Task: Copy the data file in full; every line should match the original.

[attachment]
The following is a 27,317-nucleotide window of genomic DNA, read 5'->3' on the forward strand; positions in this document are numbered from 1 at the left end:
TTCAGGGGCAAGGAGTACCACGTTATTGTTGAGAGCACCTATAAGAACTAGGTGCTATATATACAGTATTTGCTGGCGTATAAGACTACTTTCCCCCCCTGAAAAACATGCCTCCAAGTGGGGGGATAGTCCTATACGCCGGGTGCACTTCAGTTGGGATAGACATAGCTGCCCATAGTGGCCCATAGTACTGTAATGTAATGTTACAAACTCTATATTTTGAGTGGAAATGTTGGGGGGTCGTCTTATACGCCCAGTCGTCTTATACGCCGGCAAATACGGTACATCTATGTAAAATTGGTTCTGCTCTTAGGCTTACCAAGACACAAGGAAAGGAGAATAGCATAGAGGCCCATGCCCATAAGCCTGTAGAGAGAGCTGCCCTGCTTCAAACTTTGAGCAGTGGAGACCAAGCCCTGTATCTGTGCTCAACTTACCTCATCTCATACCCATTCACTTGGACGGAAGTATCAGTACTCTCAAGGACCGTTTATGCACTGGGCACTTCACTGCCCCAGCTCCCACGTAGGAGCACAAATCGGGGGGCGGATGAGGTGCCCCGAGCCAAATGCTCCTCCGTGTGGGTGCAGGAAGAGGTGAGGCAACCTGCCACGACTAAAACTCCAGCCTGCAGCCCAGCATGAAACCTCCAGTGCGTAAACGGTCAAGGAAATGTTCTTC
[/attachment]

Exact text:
The following is a 27,317-nucleotide window of genomic DNA, read 5'->3' on the forward strand; positions in this document are numbered from 1 at the left end:
TTCAGGGGCAAGGAGTACCACGTTATTGTTGAGAGCACCTATAAGAACTAGGTGCTATATATACAGTATTTGCTGGCGTATAAGACTACTTTCCCCCCCTGAAAAACATGCCTCCAAGTGGGGGGATAGTCCTATACGCCGGGTGCACTTCAGTTGGGATAGACATAGCTGCCCATAGTGGCCCATAGTACTGTAATGTAATGTTACAAACTCTATATTTTGAGTGGAAATGTTGGGGGGTCGTCTTATACGCCCAGTCGTCTTATACGCCGGCAAATACGGTACATCTATGTAAAATTGGTTCTGCTCTTAGGCTTACCAAGACACAAGGAAAGGAGAATAGCATAGAGGCCCATGCCCATAAGCCTGTAGAGAGAGCTGCCCTGCTTCAAACTTTGAGCAGTGGAGACCAAGCCCTGTATCTGTGCTCAACTTACCTCATCTCATACCCATTCACTTGGACGGAAGTATCAGTACTCTCAAGGACCGTTTATGCACTGGGCACTTCACTGCCCCAGCTCCCACGTAGGAGCACAAATCGGGGGGCGGATGAGGTGCCCCGAGCCAAATGCTCCTCCGTGTGGGTGCAGGAAGAGGTGAGGCAACCTGCCACGACTAAAACTCCAGCCTGCAGCCCAGCATGAAACCTCCAGTGCGTAAACGGTCAAGGAAATGTTCTTC